2nd Jul 2021, 16:29
Totally agree. They are (generally) reliable cars and wonderful when they work. But when something goes wrong... you are never looking at anything cheap, even if you know an "independent specialist" as the reviewer states.
Definitely not exclusive to this car as he also states - friend's Skoda Octavia had the injectors go bad and cost him £500. Dealer wanted more as always. Had a Ford Mondeo, and a Vauxhall Vectra and Mazda 6 that did the same. You can double that money for Audi, Mercedes, BMW and so on, if anything goes wrong on these modern diesels. DPF's are also common expensive problems. Makes you wonder if it is worth it, though modern petrol cars are getting more complex also, probably also dear to fix, though petrol engines run a little hotter, so are apparently less susceptible to these problems.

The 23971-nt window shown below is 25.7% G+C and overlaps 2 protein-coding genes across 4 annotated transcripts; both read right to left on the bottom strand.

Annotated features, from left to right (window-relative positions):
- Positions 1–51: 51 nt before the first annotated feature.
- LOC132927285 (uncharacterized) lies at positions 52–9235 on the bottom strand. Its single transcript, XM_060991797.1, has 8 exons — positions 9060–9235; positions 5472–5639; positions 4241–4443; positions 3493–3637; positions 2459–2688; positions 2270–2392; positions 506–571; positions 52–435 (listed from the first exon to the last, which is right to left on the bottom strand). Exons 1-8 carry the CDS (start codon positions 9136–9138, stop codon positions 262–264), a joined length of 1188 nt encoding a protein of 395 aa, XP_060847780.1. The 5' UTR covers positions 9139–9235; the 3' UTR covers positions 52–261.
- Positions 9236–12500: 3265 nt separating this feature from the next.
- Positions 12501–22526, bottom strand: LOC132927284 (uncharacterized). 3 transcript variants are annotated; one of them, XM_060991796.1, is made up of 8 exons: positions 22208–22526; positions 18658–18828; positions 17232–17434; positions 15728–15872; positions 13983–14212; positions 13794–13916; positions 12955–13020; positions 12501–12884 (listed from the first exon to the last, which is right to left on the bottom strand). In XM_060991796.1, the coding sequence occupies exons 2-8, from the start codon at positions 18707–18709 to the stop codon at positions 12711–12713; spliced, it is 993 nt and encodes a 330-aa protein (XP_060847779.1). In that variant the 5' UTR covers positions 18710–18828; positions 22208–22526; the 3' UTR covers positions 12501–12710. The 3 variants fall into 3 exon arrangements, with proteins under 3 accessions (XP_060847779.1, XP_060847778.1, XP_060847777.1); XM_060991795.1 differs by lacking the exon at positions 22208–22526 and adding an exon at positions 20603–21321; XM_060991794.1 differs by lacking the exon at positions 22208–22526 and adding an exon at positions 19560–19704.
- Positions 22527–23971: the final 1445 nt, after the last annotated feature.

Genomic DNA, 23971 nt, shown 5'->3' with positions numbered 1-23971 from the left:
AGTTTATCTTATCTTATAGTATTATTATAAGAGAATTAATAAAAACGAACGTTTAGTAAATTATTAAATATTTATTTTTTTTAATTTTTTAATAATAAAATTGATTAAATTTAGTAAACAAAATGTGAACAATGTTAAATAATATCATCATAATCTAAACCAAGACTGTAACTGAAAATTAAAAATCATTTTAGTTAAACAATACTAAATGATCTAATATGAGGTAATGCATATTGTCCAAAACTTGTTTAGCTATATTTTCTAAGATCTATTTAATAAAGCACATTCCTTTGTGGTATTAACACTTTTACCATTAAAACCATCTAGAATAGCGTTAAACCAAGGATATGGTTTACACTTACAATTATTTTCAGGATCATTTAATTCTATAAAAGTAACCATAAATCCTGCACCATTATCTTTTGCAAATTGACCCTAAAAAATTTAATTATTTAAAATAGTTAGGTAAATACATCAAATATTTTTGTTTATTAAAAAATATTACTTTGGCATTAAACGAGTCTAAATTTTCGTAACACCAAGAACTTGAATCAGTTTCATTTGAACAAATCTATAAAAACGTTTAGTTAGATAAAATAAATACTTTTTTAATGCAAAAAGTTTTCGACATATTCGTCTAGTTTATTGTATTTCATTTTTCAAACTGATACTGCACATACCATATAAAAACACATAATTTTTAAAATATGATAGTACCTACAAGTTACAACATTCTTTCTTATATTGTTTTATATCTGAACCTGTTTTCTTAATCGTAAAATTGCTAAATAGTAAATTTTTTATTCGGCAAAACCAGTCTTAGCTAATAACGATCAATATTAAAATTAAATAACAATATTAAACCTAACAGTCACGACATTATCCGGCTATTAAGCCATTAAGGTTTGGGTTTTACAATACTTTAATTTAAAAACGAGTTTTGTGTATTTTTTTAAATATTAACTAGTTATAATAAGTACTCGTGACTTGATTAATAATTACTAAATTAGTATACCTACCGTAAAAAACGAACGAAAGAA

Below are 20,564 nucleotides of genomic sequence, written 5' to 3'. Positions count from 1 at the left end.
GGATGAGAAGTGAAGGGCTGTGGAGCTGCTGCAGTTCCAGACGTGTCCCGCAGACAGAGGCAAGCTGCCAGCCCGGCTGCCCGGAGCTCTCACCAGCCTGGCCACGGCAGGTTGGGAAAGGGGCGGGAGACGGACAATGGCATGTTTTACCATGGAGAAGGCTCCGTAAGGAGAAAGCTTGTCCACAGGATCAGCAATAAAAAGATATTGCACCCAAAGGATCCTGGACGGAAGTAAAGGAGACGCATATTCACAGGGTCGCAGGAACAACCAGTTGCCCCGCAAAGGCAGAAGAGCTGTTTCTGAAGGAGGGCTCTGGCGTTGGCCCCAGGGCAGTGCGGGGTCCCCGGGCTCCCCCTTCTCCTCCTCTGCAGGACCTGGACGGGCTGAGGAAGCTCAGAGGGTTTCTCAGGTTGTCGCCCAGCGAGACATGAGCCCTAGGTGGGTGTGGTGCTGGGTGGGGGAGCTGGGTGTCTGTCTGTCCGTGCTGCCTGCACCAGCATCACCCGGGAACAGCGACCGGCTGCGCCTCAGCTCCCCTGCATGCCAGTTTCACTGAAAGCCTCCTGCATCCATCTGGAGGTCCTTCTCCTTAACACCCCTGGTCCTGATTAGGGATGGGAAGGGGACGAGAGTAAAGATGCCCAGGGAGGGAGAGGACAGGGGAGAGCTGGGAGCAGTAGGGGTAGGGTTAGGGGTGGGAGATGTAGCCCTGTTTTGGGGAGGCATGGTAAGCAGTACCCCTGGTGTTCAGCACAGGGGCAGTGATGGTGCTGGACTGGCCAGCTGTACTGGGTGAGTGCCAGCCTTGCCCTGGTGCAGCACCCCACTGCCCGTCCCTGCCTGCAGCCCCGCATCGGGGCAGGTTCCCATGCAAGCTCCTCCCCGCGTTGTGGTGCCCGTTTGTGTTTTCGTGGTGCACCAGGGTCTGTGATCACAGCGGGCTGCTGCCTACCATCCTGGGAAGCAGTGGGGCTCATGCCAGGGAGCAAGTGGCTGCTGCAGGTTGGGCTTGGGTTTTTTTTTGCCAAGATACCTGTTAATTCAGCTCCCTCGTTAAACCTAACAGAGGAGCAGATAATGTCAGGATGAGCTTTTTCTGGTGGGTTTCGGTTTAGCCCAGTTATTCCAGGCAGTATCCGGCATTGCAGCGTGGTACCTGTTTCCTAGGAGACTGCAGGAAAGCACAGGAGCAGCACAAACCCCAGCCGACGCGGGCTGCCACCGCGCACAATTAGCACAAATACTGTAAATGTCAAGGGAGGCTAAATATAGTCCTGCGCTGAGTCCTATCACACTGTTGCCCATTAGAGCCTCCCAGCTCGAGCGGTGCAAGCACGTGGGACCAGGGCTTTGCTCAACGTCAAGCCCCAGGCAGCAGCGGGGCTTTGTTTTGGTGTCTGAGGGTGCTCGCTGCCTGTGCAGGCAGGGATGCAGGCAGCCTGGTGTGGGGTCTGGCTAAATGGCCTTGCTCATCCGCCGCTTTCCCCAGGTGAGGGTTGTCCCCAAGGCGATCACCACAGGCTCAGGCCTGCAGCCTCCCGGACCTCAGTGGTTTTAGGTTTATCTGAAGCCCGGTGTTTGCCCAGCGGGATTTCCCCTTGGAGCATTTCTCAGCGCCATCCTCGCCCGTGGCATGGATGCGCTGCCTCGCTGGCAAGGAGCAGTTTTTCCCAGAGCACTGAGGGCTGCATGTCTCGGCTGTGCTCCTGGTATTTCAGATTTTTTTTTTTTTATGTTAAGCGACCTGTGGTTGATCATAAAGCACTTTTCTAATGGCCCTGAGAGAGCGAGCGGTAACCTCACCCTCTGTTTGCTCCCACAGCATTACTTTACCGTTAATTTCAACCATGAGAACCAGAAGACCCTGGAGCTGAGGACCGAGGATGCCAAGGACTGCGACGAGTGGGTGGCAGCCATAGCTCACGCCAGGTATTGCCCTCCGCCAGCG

2nd Jul 2021, 19:25
We have had 2: a 2017 and new Q7. Both my daughters. Excellent on the 2017 with 60k miles at trade in. I would never buy any late model BMW; a lot of warranty claims and issues. A bad pick. Audi though are really nice. I own a Porsche 991.2 Carrera Twin Turbo GTS. Very well built, and a dream to drive. The track is where you have the most fun with club members.
2nd Jul 2021, 21:37
The problem is that you purchased a very, very complex car as your first car. Like buying an older manor for your first house. Worse, Mercedes-Benz is nowhere as good (or great, even) as the ancestors which made its name so hallowed at the time. Had you bought a far simpler Mercedes (the rule is the same with any European car), like a basic 4- or 6-cylinder C-class or E-Class (and not anything with stuff like air suspension or Sensotronic brake control), your problems would have been more aligned to any modern car (usual electronic sensors, or if diesel the DPF).